After the release of the GOP’s tax reform plan, several outlets, including the Prospect, noted that new tax provisions would incentivize corporate offshoring, instead of protecting jobs and raising wages as promised. But recently, even the Congressional Budget Office, the independent entity charged with nonpartisan analysis for Congress, agreed that tax reform could encourage companies to stash profits overseas—and also offshore American jobs.
In December, House Speaker Paul Ryan published on his website that the Tax Cuts and Jobs Act benefits “job creators of all sizes” as it “Prevents American jobs, headquarters, and research from moving overseas by eliminating incentives that now reward companies for shifting jobs, profits, and manufacturing plants abroad.”
Observers like the Institute on Taxation and Economic Policy and the Tax Policy Center pointed out that that wasn’t the case. According to the Center on Budget and Policy Priorities, the territorial tax system that Republicans have pushed for, under which only domestic income is subject to corporate taxes, represents “a massive, permanent tax advantage for foreign profits over domestic profits [that] would not help the U.S. economy.” And by placing American workers into more competition with lower-wage workers abroad, the CBPP researchers concluded, offshoring could harm U.S. wages. Reuven Avi-Yonah, professor of international tax law at the University of Michigan Law School, told the Prospect’s Justin Miller, “There will be companies who haven’t moved before who will have more incentive to do so in the future.”
Now, even the CBO has concurred, pointing out the distorted tax incentives that tax reform will allow.
Two weeks ago, the CBO published its report on the next decade’s outlook for the budget and the economy, which included an analysis of the tax reform. Buried in the 162-page report was a paragraph about the effects of tax provisions on corporations’ location of tangible assets, like investments and jobs. As the report reads:
By locating more tangible assets abroad, a corporation is able to reduce the amount of foreign income that is categorized as GILTI [global intangible low-tax income]. Similarly, by locating fewer tangible assets in the United States, a corporation can increase the amount of U.S. income that can be deducted as FDII [foreign-derived intangible income]. Together, the provisions may increase corporations’ incentive to locate tangible assets abroad [emphasis added].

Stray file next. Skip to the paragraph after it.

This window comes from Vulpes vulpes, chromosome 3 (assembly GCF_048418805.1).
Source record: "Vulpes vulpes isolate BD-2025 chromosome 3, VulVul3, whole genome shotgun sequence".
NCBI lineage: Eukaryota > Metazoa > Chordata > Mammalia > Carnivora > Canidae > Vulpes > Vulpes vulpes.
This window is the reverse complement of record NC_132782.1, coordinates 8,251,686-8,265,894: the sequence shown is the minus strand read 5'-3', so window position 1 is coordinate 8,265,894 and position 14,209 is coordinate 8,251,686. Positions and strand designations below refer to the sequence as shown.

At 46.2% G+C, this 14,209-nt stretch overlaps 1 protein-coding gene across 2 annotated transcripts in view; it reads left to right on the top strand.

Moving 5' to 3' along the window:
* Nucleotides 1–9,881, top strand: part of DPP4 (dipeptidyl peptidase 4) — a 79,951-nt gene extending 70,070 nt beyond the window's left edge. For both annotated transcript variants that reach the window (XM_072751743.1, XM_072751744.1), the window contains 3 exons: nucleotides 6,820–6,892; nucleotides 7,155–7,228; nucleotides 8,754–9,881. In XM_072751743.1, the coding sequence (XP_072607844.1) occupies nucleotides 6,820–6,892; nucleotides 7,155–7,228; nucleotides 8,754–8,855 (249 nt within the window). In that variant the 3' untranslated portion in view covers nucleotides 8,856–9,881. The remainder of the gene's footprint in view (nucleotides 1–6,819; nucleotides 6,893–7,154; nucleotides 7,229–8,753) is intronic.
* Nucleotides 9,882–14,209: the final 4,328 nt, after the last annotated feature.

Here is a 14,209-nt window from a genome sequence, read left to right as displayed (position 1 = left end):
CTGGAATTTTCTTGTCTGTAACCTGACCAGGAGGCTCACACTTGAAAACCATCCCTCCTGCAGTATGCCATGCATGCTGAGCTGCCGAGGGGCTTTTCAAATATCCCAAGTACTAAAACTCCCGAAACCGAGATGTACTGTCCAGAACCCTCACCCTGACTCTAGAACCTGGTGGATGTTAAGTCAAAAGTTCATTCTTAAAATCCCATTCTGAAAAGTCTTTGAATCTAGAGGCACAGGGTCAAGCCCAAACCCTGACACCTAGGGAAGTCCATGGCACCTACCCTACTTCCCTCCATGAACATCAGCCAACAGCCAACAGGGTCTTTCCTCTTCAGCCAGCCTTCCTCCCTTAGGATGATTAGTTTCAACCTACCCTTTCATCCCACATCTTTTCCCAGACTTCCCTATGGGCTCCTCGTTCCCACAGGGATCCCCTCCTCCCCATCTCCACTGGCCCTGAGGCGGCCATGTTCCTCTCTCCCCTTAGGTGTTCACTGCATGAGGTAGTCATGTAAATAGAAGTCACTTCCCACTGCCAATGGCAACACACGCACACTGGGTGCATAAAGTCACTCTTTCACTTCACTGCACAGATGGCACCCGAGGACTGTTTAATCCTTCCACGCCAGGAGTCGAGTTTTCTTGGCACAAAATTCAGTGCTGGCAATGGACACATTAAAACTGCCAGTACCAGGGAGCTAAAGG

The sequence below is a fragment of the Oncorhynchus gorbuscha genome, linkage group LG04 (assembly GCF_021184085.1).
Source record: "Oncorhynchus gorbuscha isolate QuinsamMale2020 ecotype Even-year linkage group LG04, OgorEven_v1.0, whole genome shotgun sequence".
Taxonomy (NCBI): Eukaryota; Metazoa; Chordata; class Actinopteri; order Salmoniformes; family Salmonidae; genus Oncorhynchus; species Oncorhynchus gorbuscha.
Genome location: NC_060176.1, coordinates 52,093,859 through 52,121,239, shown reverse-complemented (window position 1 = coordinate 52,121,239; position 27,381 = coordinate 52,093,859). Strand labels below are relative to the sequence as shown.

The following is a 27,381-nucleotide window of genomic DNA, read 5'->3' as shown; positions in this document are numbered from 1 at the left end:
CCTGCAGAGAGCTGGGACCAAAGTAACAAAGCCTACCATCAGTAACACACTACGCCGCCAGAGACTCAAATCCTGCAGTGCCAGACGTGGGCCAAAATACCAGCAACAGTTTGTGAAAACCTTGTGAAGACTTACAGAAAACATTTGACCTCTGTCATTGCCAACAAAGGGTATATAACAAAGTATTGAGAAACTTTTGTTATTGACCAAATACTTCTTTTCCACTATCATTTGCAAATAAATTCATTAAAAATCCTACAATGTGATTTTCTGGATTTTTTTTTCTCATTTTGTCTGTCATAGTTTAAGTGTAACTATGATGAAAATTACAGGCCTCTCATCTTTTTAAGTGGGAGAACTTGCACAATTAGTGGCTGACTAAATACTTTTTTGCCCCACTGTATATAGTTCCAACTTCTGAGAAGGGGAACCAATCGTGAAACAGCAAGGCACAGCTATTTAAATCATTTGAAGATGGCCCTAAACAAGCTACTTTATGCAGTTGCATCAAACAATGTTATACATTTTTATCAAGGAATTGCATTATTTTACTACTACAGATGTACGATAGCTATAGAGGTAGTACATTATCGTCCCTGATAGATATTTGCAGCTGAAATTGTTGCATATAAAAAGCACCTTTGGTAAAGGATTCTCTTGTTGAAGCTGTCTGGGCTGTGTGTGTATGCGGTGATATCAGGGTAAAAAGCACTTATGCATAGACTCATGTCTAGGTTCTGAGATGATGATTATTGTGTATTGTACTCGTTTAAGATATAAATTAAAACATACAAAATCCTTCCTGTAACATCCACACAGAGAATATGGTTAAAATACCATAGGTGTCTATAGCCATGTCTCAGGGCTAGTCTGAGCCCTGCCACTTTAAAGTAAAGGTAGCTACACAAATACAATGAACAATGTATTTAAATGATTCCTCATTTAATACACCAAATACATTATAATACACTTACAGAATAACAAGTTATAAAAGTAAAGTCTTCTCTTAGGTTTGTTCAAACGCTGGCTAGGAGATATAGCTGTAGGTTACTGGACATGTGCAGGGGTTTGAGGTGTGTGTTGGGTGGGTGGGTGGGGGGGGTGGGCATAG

Wells Fargo, a big beneficiary of the tax plan (that, like many others, is planning to reward their shareholders with their tax savings), recently laid off hundreds of call center workers in Bethlehem, Pennsylvania, moving those jobs overseas. Those jobs will be relocated to the Philippines, where Wells Fargo has added thousands of workers in the past few years.
The GOP’s tax reform may only further incentivize this behavior.
“Big companies are pocketing their windfall and shipping American jobs overseas, and the Republican Congress is rewarding them for it,” said Communications Workers of America (CWA) President Chris Shelton in a statement. CWA is concerned, as many of the threatened jobs are call center and other customer service positions. The union published a report last month about how big banks in particular will not only benefit from the massive cut in the corporate tax rate, but have been eliminating thousands of American jobs in the call center and customer service industry and shipping them overseas. In the last six months of 2017 alone, the country’s largest banks cut 8,000 jobs, according to the report.
While the tax law has increased the likelihood that other companies will mirror the job-slashing actions of banks, the moves abroad have already encountered resistance. Democratic Senator Bob Casey of Pennsylvania wrote a letter to Wells Fargo CEO Timothy Sloan and pressured him to reverse the Bethlehem job cuts, citing the $3.7 billion in tax breaks that Wells Fargo will enjoy as a result of Republican tax reform. And because of offshoring and other unsavory practices by the bank, CWA will be among the groups protesting Wells Fargo’s annual shareholder meeting on Tuesday in Des Moines, Iowa.
There’s been opposition from Democrats in Congress too. If we do indeed see anything like a blue wave in upcoming elections, legislation recently introduced in the House and Senate could be the model for a law that rolls back the effects of the tax law on offshoring. The No Tax Breaks for Outsourcing Act, sponsored in the Senate by Senator Sheldon Whitehouse of Rhode Island and in the House by Representative Lloyd Doggett of Texas, would align domestic and offshore tax rates, eliminating the lucrative tax incentives that draw companies to offshore their assets.
Without legislation like this, large corporations’ legal tax avoidance and offshoring of jobs would continue to place pressure on Americans’ jobs and wages, and also on government services that are already badly-underfunded.
In an interview with Anderson Cooper in March 2016, then-presidential candidate Donald Trump said, “We're just shipping company after company after company is leaving this country and leaving jobs behind (sic).” And under President Trump, this trend may very well snowball.